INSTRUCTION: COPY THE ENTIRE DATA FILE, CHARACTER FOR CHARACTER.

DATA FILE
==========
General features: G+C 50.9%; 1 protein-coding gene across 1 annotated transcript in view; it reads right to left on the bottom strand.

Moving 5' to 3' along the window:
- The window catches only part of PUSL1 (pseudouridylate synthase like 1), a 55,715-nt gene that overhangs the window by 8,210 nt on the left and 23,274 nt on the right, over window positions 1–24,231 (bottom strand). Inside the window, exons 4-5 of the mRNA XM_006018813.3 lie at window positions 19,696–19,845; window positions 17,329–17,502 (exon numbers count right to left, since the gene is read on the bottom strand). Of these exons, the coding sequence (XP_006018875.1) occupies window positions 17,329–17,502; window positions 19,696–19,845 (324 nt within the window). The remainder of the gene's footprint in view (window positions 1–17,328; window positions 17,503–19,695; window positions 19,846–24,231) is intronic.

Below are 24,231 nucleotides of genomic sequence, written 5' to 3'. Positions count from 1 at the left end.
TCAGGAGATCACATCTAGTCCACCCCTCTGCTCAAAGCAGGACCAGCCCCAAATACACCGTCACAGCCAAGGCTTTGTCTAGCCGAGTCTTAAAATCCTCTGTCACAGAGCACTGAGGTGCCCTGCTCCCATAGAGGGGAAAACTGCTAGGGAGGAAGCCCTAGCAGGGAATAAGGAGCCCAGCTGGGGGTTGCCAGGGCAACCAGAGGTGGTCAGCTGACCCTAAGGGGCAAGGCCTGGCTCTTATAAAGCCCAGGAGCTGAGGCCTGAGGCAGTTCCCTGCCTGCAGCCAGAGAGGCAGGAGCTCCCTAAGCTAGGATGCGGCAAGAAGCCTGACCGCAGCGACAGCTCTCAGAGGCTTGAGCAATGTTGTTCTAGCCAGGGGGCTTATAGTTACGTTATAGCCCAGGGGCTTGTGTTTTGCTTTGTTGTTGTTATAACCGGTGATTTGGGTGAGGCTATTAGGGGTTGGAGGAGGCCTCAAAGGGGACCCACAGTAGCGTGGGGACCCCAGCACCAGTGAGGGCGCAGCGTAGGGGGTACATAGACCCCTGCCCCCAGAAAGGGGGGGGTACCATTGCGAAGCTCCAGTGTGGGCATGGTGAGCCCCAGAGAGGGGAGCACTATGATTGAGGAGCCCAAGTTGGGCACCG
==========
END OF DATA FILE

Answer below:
General features: G+C 50.9%; 1 protein-coding gene across 1 annotated transcript in view; it reads right to left on the bottom strand.

Moving 5' to 3' along the window:
- The window catches only part of PUSL1 (pseudouridylate synthase like 1), a 55,715-nt gene that overhangs the window by 8,210 nt on the left and 23,274 nt on the right, over window positions 1–24,231 (bottom strand). Inside the window, exons 4-5 of the mRNA XM_006018813.3 lie at window positions 19,696–19,845; window positions 17,329–17,502 (exon numbers count right to left, since the gene is read on the bottom strand). Of these exons, the coding sequence (XP_006018875.1) occupies window positions 17,329–17,502; window positions 19,696–19,845 (324 nt within the window). The remainder of the gene's footprint in view (window positions 1–17,328; window positions 17,503–19,695; window positions 19,846–24,231) is intronic.

Below are 24,231 nucleotides of genomic sequence, written 5' to 3'. Positions count from 1 at the left end.
TCAGGAGATCACATCTAGTCCACCCCTCTGCTCAAAGCAGGACCAGCCCCAAATACACCGTCACAGCCAAGGCTTTGTCTAGCCGAGTCTTAAAATCCTCTGTCACAGAGCACTGAGGTGCCCTGCTCCCATAGAGGGGAAAACTGCTAGGGAGGAAGCCCTAGCAGGGAATAAGGAGCCCAGCTGGGGGTTGCCAGGGCAACCAGAGGTGGTCAGCTGACCCTAAGGGGCAAGGCCTGGCTCTTATAAAGCCCAGGAGCTGAGGCCTGAGGCAGTTCCCTGCCTGCAGCCAGAGAGGCAGGAGCTCCCTAAGCTAGGATGCGGCAAGAAGCCTGACCGCAGCGACAGCTCTCAGAGGCTTGAGCAATGTTGTTCTAGCCAGGGGGCTTATAGTTACGTTATAGCCCAGGGGCTTGTGTTTTGCTTTGTTGTTGTTATAACCGGTGATTTGGGTGAGGCTATTAGGGGTTGGAGGAGGCCTCAAAGGGGACCCACAGTAGCGTGGGGACCCCAGCACCAGTGAGGGCGCAGCGTAGGGGGTACATAGACCCCTGCCCCCAGAAAGGGGGGGGTACCATTGCGAAGCTCCAGTGTGGGCATGGTGAGCCCCAGAGAGGGGAGCACTATGATTGAGGAGCCCAAGTTGGGCACCG